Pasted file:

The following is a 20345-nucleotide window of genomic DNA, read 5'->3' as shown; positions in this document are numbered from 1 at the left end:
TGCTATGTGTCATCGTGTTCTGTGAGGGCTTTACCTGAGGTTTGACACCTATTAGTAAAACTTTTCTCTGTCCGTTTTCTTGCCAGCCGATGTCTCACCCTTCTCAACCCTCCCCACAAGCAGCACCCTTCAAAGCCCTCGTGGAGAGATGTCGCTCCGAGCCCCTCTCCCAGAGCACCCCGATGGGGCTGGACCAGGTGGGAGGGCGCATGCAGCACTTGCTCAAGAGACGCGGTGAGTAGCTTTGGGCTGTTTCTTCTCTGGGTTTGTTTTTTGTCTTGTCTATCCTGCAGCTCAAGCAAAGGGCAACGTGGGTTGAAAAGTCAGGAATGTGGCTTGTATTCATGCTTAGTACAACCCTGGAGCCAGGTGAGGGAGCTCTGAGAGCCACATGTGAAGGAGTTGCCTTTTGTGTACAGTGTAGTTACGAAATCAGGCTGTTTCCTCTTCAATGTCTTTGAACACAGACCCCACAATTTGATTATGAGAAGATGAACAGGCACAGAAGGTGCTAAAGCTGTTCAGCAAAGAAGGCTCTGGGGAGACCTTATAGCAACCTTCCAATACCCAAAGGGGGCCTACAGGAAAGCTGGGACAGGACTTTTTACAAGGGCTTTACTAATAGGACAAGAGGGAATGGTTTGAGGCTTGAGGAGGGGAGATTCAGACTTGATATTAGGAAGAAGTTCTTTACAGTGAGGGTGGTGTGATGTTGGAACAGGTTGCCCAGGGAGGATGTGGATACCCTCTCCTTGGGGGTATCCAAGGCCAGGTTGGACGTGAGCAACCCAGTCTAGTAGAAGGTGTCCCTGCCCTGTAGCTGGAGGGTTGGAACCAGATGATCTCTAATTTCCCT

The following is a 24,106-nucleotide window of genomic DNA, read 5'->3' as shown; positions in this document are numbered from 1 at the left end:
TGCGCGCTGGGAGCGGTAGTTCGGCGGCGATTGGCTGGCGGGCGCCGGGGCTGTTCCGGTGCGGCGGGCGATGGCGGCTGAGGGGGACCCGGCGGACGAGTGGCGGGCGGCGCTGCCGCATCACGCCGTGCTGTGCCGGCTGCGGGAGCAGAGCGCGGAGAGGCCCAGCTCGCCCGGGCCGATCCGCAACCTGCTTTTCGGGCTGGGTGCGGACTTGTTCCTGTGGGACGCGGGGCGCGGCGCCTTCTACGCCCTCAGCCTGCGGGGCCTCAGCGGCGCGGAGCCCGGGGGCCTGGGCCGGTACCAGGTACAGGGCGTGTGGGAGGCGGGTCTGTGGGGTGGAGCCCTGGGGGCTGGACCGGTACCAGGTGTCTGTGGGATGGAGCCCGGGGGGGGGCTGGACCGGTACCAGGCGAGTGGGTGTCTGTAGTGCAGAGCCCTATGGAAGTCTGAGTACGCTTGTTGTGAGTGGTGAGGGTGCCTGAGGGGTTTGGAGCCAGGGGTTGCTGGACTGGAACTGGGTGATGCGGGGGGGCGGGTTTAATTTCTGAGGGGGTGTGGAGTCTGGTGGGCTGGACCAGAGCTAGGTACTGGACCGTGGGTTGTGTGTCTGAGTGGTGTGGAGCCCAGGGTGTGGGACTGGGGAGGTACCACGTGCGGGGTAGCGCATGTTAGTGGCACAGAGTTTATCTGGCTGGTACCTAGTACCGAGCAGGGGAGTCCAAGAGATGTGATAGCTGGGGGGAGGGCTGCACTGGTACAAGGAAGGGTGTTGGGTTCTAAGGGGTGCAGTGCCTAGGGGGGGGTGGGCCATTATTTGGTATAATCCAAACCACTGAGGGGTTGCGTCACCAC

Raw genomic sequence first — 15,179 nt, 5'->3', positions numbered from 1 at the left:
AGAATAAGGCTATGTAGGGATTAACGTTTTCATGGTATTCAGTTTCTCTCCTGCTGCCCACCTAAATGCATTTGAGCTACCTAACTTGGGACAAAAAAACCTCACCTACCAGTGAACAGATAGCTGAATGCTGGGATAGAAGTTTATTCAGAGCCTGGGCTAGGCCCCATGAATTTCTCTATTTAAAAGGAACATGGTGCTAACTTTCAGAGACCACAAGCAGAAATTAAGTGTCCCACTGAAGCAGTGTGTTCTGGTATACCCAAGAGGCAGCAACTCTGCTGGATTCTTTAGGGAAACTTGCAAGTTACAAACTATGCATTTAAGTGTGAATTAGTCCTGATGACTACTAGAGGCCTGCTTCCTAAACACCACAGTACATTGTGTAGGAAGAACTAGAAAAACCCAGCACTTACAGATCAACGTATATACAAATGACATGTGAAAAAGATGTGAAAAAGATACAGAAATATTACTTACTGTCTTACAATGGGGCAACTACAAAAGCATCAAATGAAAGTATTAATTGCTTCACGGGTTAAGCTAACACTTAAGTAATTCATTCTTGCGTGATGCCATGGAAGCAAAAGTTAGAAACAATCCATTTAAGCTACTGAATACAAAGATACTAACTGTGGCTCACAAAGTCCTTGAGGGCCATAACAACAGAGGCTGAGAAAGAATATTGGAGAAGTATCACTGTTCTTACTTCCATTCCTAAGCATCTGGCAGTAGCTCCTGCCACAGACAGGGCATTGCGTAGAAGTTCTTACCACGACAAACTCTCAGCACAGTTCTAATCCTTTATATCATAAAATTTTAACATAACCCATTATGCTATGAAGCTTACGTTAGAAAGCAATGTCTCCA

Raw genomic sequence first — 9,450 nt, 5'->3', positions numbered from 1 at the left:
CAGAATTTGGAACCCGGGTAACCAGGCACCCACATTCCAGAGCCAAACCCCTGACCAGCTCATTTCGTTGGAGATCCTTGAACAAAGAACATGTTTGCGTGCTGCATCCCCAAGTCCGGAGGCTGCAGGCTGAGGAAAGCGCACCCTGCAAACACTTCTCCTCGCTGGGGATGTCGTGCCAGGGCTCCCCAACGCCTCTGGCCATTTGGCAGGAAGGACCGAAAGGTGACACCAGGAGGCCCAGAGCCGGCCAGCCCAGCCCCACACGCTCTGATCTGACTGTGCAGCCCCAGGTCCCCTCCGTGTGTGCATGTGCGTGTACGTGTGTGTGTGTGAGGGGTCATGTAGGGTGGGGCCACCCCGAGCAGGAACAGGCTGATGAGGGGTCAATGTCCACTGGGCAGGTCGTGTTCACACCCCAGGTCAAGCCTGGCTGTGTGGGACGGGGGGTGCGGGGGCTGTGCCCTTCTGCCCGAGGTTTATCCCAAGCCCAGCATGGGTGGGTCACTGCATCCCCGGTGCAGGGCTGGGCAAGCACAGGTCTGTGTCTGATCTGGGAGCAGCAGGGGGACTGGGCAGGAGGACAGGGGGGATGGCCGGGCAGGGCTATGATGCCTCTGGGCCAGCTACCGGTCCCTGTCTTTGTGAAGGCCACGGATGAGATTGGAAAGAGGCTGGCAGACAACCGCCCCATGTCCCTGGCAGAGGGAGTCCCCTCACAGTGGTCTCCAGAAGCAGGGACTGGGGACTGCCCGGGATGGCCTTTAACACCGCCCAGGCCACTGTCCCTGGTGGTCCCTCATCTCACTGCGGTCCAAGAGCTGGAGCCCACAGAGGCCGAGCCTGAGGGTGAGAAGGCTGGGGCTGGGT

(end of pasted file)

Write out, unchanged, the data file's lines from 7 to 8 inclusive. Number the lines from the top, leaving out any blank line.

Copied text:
Raw genomic sequence first — 9,450 nt, 5'->3', positions numbered from 1 at the left:
CAGAATTTGGAACCCGGGTAACCAGGCACCCACATTCCAGAGCCAAACCCCTGACCAGCTCATTTCGTTGGAGATCCTTGAACAAAGAACATGTTTGCGTGCTGCATCCCCAAGTCCGGAGGCTGCAGGCTGAGGAAAGCGCACCCTGCAAACACTTCTCCTCGCTGGGGATGTCGTGCCAGGGCTCCCCAACGCCTCTGGCCATTTGGCAGGAAGGACCGAAAGGTGACACCAGGAGGCCCAGAGCCGGCCAGCCCAGCCCCACACGCTCTGATCTGACTGTGCAGCCCCAGGTCCCCTCCGTGTGTGCATGTGCGTGTACGTGTGTGTGTGTGAGGGGTCATGTAGGGTGGGGCCACCCCGAGCAGGAACAGGCTGATGAGGGGTCAATGTCCACTGGGCAGGTCGTGTTCACACCCCAGGTCAAGCCTGGCTGTGTGGGACGGGGGGTGCGGGGGCTGTGCCCTTCTGCCCGAGGTTTATCCCAAGCCCAGCATGGGTGGGTCACTGCATCCCCGGTGCAGGGCTGGGCAAGCACAGGTCTGTGTCTGATCTGGGAGCAGCAGGGGGACTGGGCAGGAGGACAGGGGGGATGGCCGGGCAGGGCTATGATGCCTCTGGGCCAGCTACCGGTCCCTGTCTTTGTGAAGGCCACGGATGAGATTGGAAAGAGGCTGGCAGACAACCGCCCCATGTCCCTGGCAGAGGGAGTCCCCTCACAGTGGTCTCCAGAAGCAGGGACTGGGGACTGCCCGGGATGGCCTTTAACACCGCCCAGGCCACTGTCCCTGGTGGTCCCTCATCTCACTGCGGTCCAAGAGCTGGAGCCCACAGAGGCCGAGCCTGAGGGTGAGAAGGCTGGGGCTGGGT